Lines In The Sand

February 21, 2003
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Throwing a pebble in water creates a ripple; throwing 44 boulders into the water would create the kind of wave action made last week when the Grand Rapids Area Chamber of Commerce used the names of 44 politicians and business leaders to announce its stepped-up campaign to halt Potawatomi plans for a casino in Wayland. Such was the intent. So it would surprise no one that any action creates an equal and opposite reaction (though how equal may yet be determined).

The day after: Callers to the Business Journal indicated the Allegan Chamber of Commerce, and possibly the Kalamazoo chamber, were “inundated” with calls to express their apologies for Grand Rapids in the inference that those 44 leaders know best or better than the Wayland, Allegan and Kalamazoo chambers, which have supported the Potawatomi plan. An Allegan Chamber representative told Business Journal sources that some offered to fund counter moves purely to “make up for the elitist attitude” represented by the power block.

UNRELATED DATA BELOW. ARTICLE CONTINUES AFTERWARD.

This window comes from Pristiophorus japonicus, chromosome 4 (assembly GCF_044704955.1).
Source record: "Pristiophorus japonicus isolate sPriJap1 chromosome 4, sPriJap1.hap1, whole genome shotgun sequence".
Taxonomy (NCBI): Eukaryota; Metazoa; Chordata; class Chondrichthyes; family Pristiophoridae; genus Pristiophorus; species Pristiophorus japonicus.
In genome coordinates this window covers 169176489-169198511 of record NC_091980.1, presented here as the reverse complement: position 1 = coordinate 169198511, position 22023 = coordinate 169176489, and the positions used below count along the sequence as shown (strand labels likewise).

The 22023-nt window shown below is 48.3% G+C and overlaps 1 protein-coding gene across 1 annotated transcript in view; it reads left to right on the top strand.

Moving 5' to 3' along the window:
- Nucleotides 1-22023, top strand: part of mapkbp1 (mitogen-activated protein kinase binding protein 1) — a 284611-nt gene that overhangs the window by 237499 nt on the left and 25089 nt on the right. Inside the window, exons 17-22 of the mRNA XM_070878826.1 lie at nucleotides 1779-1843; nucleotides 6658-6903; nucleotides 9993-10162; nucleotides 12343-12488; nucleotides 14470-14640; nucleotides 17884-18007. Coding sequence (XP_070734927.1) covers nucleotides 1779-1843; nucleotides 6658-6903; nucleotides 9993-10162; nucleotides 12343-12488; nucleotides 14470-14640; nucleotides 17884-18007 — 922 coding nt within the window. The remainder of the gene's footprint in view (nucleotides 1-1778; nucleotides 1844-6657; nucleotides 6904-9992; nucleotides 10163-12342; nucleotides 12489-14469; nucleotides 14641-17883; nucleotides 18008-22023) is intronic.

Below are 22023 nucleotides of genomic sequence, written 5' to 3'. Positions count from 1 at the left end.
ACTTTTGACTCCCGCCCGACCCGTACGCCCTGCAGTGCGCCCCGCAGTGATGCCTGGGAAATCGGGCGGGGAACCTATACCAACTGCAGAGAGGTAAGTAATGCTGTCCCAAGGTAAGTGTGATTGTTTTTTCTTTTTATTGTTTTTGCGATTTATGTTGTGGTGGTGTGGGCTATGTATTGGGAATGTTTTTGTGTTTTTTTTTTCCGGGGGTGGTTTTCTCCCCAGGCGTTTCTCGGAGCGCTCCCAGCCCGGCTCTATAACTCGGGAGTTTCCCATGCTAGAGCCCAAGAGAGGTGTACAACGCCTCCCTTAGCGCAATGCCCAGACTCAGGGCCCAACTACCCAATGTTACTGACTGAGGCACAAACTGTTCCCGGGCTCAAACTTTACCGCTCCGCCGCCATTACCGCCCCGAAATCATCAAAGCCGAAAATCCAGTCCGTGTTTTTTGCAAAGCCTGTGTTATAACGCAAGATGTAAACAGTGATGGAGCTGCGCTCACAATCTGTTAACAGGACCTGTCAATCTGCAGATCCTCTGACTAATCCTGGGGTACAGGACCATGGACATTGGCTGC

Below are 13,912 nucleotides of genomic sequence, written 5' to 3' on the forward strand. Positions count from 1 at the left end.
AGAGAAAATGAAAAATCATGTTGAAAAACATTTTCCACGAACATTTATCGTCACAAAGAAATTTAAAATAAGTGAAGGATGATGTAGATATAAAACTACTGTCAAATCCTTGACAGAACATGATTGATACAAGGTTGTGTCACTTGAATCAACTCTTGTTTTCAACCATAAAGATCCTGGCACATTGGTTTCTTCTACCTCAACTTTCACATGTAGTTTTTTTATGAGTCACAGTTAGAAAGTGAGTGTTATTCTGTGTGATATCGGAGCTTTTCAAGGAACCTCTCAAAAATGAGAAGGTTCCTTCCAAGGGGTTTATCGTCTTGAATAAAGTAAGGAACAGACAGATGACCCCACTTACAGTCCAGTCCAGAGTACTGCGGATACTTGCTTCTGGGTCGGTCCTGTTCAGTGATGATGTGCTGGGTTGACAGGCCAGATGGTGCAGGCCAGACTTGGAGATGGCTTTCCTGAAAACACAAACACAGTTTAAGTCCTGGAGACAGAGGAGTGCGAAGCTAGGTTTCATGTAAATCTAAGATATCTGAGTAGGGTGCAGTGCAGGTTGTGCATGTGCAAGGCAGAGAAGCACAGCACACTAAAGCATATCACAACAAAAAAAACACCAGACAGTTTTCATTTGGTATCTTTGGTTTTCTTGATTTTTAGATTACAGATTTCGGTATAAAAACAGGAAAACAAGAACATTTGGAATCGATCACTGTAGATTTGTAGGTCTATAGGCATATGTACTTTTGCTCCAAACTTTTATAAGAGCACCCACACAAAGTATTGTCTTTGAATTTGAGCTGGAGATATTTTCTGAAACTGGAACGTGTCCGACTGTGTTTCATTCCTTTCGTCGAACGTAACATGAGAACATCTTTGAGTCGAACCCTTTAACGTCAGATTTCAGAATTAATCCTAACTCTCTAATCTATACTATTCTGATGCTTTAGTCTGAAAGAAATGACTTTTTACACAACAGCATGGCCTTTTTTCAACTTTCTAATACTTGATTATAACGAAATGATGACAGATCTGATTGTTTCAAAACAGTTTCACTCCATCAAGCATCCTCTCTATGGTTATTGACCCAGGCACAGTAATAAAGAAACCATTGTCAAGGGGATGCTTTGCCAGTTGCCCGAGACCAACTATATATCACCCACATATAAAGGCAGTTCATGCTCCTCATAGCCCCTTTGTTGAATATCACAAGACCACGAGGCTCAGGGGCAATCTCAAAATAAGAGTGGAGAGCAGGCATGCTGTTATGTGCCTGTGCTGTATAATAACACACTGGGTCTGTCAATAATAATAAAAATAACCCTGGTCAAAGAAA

Further backlash is anticipated in regard to the “West Coast” travel/tourism/convention campaign promotion, especially in regard to images of the Amway Grand Plaza Hotel in conjunction with the Cedar Fair Inc. property in Muskegon and other lakeshore scenes.

Two days after: Elders in the Grand Rapids Business community called the Business Journal to pose the “free enterprise question,” adding that despite the GRACC’s position that Indian gaming is the block to free enterprise as a monopolistic practice, “it doesn’t wash.”

Some members of the steering committee of 44 indicate they signed on because it is a fundamental moral issue, not because it is an economic issue.

A member of the Downtown Development Authority rhetorically asked why the GRACC did not consult the DDA, especially in light of the fact that the DDA has the most to lose in the GRACC scenario. Nor were members of the city commission consulted, save Rev. Robert Dean, who is believed to be acting as an anti-casino co-chair based on his ministry and GRACC membership.

One GRACC member remarked that GRMAYOR would have to hurry with his plan for rail transit, and create a line to Wayland first.

Some longtime GRACC members of stature have said they are embarrassed. The boldface names that usually dot the above paragraphs were not used because most of the individuals believe they would face backlash from the “money men” and requested anonymity — for now — though they made their viewpoints clear in GRACC policy meetings prior to the announcement. The policy meetings, however, did not necessarily include the manner in which the opposition would be presented or that those 44 would comprise a steering committee of opposition.

Conversely, it is important to note here that it also is likely that not every member of the Wayland, Allegan or Kalamazoo chambers is unanimous in support of the Potawatomi.